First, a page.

Metro Optics Celebrates 40 Years Serving The Bronx

In a climate that is ever-increasingly threatening to small businesses, whenever one reaches a major milestone, we make it a point to celebrate them.

This year, Metro Optics is entering their 40th year in business serving our borough but they’re no ordinary mom and pop shop.

What began as a small optical practice in Parkchester in 1978 blossomed into a business which now employs almost 50 people across four locations including their more recent addition and flagship store in Throggs Neck.

Dr Eva Yan in front of Metro Optic’s Parkchester location which opened in 1978.

But Metro Optics goes above and beyond just simply providing quality eye care and selling the best in eyewear and tech.

This small business is celebrated by us and many others because of their dedication to our community and our people. It’s not just about a business transaction but truly caring for the well-being of our residents through their community outreach efforts.

They perform hundreds of free vision screenings at health events throughout The Bronx partnering with local organizations like Loving The Bronx and BronxWorks (make sure you bookmark their calendar of events so you don’t miss out!)

It doesn’t end there.

You’re probably not aware that they provide a scholarship to an accomplished female student who’s visually impaired each year as part of The Bronx Chamber of Commerce Women of Distinction Luncheon or that they sponsor The Bronx River Flotilla which helps raise funds for The Bronx River Alliance, the stewards of our beautiful river.

Grand opening of Metro Optic’s flagship location in Throggs Neck and their fourth location in 2014/Image courtesy of Metro Optics

Sara Bonizio, marketing and community relations manager at Metro Optics said, “Metro Optics of Parkchester was founded by Michael T. Ungaro, a Bronx native, Veteran, one-time DJ, and entrepreneur in 1978, along with then-business partner Louis Federico.”

Dr Eva Yan in front of Metro Optic’s Parkchester location which opened in 1978.

“The original Metro Optics still occupies the same corner (Metropolitan Ave. at Benedict), and continues to serve multiple generations of Bronx families with comprehensive eye care and an extensive collection of eyewear,” added Bonizio

We asked Ungaro what has changed in the industry in the past 40 years since they opened and he said, “When I founded Metro Optics Eyewear in 1978, most optical establishments were independently owned, with the exception of small regional chains”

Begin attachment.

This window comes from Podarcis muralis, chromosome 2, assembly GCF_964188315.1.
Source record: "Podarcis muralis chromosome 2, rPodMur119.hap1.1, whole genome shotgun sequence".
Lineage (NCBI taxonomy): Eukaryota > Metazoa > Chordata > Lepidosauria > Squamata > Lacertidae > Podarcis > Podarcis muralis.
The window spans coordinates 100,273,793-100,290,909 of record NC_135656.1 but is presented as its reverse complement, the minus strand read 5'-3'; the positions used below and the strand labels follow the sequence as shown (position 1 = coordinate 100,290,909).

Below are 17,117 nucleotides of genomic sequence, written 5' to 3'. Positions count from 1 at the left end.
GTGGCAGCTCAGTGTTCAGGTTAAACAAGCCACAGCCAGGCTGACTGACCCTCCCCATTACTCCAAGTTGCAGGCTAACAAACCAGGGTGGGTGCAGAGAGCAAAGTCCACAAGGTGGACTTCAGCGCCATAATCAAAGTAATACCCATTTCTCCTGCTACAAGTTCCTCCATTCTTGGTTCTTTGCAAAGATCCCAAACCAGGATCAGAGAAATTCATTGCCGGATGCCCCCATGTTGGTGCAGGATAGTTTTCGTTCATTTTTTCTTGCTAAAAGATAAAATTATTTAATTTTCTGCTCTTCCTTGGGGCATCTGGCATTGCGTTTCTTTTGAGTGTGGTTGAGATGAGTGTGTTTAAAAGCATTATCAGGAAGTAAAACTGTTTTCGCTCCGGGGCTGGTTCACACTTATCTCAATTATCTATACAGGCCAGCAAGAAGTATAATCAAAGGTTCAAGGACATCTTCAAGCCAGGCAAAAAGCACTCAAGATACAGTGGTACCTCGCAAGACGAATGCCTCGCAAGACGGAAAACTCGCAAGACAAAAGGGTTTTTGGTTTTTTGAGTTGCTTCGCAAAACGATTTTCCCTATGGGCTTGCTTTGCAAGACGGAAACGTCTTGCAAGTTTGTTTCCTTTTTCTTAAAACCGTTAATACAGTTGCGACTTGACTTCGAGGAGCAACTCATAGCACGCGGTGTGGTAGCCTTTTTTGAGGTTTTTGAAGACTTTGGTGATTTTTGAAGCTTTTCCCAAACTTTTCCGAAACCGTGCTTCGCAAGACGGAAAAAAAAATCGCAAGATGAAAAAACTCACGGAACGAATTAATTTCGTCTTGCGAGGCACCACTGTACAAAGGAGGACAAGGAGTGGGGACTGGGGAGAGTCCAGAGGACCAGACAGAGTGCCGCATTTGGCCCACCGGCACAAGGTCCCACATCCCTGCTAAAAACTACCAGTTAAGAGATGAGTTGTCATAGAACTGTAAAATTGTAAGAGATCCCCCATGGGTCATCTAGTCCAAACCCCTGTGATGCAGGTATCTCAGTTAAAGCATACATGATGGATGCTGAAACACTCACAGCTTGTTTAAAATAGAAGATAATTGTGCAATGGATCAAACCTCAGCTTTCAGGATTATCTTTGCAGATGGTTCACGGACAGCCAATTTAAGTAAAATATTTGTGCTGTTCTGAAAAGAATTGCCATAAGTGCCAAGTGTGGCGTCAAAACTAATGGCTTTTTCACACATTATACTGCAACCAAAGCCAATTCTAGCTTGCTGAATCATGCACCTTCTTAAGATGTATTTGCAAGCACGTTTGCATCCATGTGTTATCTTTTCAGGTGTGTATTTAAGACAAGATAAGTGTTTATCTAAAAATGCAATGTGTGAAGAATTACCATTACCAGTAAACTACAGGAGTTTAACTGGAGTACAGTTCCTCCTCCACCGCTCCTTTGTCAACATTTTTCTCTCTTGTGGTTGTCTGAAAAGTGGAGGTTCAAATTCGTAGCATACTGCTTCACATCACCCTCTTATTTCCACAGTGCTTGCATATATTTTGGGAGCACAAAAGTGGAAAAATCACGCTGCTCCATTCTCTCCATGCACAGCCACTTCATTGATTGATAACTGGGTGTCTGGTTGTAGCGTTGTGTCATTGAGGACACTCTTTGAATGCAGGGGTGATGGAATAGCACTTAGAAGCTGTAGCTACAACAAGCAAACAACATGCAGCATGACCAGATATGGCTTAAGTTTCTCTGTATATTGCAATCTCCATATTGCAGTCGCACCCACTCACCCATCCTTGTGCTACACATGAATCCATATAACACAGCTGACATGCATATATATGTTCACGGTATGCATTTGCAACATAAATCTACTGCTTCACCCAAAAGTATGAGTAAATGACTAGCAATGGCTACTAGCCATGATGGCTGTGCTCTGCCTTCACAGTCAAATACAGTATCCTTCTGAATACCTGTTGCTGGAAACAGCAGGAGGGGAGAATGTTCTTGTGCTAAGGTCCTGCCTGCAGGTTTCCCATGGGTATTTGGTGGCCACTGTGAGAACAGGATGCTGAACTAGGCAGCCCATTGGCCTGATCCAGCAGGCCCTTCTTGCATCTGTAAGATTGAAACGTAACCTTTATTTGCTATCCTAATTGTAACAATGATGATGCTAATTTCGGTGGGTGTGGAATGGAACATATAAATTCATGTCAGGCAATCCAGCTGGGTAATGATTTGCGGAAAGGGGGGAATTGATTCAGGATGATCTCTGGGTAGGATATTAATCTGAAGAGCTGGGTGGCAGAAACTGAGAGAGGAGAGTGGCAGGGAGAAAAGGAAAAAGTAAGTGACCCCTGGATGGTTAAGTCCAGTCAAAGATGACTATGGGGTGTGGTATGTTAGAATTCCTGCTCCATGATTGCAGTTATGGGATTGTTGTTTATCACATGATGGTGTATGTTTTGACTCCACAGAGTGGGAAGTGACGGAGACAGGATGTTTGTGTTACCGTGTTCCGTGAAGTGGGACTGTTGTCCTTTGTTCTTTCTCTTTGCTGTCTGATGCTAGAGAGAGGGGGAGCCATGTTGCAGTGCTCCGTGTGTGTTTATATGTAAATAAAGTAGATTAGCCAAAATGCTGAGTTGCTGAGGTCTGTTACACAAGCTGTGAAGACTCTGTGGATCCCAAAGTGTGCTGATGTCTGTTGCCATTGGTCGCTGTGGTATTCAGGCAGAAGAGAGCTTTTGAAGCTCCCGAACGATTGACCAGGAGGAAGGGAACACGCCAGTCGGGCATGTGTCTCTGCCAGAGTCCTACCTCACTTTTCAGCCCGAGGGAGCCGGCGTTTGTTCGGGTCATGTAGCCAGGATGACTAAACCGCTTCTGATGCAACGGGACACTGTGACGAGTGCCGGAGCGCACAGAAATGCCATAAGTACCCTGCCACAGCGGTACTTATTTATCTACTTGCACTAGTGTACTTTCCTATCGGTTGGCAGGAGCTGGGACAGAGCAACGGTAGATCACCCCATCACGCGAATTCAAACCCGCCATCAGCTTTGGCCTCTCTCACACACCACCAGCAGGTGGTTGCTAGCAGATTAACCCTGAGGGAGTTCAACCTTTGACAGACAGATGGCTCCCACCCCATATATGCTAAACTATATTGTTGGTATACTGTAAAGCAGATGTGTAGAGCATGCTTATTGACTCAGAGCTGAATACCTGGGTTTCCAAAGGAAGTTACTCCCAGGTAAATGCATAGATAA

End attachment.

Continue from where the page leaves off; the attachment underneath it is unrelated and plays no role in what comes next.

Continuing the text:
“Most patients visited their local optometrist and optician for their eye care and eyewear needs. There was a limited selection of frame and lenses choices: Frames were mostly black and brown and lenses were mostly made of glass, some plastic.  We bought our products from small family owned optical companies, many based in the Tri-State area.” he added.

Aurora Susi, frame buyer and licensed optician at their Throggs Neck flagship store has been with the company for 30 years.

Ungaro also mentions that back then bifocal glasses had that signature line on the glass whereas today you have the progressive lenses with no visible lines offering multiple viewing ranges in a single lens.

Today, technology is ever present in the industry and Metro Optics is at the forefront as an early adopter of tech like the 3D printed Roger Bacon Eyewear we featured last year where you get your face scanned and then, using the precise measurements from the scan, you get frames 3D printed that sit perfectly on your face providing you with unparalleled comfort.

But the biggest change ins’t necessarily the tech.

“It’s the corporate footprint in eye care,” says Ungaro.

Cheers to Metro Optics on their anniversary and here’s to many, many more decades in our community.

Thanks to all that you have done for our residents and continue to do.




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Ed García Conde

Ed García Conde is a life-long Bronxite who spends his time documenting the people, places, and things that make the borough a special place in the hopes of dispelling the negative stereotypes associated with The Bronx. His writings are often cited by mainstream media and is often consulted for his expertise on the borough's rich history.